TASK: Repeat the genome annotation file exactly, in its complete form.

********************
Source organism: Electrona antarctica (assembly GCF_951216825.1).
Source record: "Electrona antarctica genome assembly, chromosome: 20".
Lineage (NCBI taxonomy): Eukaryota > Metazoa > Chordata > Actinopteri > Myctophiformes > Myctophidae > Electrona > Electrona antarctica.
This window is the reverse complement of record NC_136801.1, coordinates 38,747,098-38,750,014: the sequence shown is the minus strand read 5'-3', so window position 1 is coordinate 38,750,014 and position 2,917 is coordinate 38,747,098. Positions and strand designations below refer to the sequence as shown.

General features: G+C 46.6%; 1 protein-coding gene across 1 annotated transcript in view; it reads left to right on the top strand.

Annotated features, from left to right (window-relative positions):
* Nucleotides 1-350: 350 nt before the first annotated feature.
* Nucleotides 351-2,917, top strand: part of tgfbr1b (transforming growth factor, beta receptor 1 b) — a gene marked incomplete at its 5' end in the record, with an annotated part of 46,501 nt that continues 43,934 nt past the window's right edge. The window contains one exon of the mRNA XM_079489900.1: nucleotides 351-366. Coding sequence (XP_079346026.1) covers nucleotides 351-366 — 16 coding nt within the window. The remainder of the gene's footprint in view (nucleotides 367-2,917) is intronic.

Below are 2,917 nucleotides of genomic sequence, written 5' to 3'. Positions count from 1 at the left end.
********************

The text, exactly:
Source organism: Electrona antarctica (assembly GCF_951216825.1).
Source record: "Electrona antarctica genome assembly, chromosome: 20".
Lineage (NCBI taxonomy): Eukaryota > Metazoa > Chordata > Actinopteri > Myctophiformes > Myctophidae > Electrona > Electrona antarctica.
This window is the reverse complement of record NC_136801.1, coordinates 38,747,098-38,750,014: the sequence shown is the minus strand read 5'-3', so window position 1 is coordinate 38,750,014 and position 2,917 is coordinate 38,747,098. Positions and strand designations below refer to the sequence as shown.

General features: G+C 46.6%; 1 protein-coding gene across 1 annotated transcript in view; it reads left to right on the top strand.

Annotated features, from left to right (window-relative positions):
* Nucleotides 1-350: 350 nt before the first annotated feature.
* Nucleotides 351-2,917, top strand: part of tgfbr1b (transforming growth factor, beta receptor 1 b) — a gene marked incomplete at its 5' end in the record, with an annotated part of 46,501 nt that continues 43,934 nt past the window's right edge. The window contains one exon of the mRNA XM_079489900.1: nucleotides 351-366. Coding sequence (XP_079346026.1) covers nucleotides 351-366 — 16 coding nt within the window. The remainder of the gene's footprint in view (nucleotides 367-2,917) is intronic.

Below are 2,917 nucleotides of genomic sequence, written 5' to 3'. Positions count from 1 at the left end.